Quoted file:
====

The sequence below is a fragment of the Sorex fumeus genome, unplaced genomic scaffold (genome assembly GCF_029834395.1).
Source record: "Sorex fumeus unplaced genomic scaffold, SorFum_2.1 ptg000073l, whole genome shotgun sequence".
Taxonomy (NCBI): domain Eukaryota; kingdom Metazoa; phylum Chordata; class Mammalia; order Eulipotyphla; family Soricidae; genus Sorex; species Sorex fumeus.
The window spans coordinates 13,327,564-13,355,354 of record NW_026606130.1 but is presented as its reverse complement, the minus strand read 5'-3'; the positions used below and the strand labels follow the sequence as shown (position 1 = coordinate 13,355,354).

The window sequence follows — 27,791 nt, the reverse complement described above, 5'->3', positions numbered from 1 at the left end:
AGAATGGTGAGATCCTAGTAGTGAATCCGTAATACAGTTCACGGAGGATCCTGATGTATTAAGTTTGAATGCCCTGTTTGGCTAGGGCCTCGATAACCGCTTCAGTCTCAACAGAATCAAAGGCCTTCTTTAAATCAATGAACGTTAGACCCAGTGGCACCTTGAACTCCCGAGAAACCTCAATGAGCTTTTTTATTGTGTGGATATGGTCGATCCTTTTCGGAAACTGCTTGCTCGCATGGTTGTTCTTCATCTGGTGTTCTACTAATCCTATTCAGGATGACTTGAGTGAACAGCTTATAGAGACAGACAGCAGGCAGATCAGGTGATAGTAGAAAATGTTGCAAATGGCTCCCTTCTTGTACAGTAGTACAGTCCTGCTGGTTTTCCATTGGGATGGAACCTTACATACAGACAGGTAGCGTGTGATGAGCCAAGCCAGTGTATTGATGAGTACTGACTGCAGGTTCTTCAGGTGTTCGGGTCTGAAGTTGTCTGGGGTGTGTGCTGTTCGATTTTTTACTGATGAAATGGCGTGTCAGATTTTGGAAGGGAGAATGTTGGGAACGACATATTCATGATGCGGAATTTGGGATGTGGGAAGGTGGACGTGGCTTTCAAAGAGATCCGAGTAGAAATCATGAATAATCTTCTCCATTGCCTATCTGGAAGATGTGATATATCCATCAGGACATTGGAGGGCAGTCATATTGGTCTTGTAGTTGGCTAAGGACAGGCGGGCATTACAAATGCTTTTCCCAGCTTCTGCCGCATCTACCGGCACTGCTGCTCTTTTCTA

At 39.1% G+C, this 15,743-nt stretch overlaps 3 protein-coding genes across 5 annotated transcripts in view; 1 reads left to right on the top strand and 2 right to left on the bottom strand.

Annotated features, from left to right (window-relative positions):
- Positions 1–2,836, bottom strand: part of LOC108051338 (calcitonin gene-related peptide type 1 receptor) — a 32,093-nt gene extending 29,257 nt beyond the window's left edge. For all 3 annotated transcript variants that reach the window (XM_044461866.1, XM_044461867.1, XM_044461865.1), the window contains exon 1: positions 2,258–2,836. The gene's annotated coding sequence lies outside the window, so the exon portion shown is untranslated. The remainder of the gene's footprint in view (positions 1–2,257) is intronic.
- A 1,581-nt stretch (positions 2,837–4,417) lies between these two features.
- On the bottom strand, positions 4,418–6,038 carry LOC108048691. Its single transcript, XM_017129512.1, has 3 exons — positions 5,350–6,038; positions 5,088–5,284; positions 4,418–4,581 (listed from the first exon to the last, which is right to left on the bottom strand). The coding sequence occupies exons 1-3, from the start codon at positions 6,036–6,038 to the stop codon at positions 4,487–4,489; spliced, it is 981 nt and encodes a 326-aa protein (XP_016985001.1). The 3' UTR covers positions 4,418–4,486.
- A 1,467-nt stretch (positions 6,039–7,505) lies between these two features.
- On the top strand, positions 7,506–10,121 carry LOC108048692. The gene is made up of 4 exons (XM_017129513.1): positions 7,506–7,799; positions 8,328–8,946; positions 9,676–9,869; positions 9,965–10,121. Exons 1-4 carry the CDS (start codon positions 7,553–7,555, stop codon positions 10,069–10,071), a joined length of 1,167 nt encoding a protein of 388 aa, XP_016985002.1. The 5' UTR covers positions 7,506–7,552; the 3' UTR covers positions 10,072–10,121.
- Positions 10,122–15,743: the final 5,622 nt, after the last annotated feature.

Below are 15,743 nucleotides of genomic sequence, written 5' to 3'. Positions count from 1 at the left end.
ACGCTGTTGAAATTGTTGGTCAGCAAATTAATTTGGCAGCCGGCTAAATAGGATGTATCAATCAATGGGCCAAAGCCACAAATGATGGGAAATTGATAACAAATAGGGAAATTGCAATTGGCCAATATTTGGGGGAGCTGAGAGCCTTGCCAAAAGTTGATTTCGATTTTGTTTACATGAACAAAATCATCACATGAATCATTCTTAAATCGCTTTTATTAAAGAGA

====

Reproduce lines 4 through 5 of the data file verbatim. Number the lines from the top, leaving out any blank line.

The window spans coordinates 13,327,564-13,355,354 of record NW_026606130.1 but is presented as its reverse complement, the minus strand read 5'-3'; the positions used below and the strand labels follow the sequence as shown (position 1 = coordinate 13,355,354).

The window sequence follows — 27,791 nt, the reverse complement described above, 5'->3', positions numbered from 1 at the left end: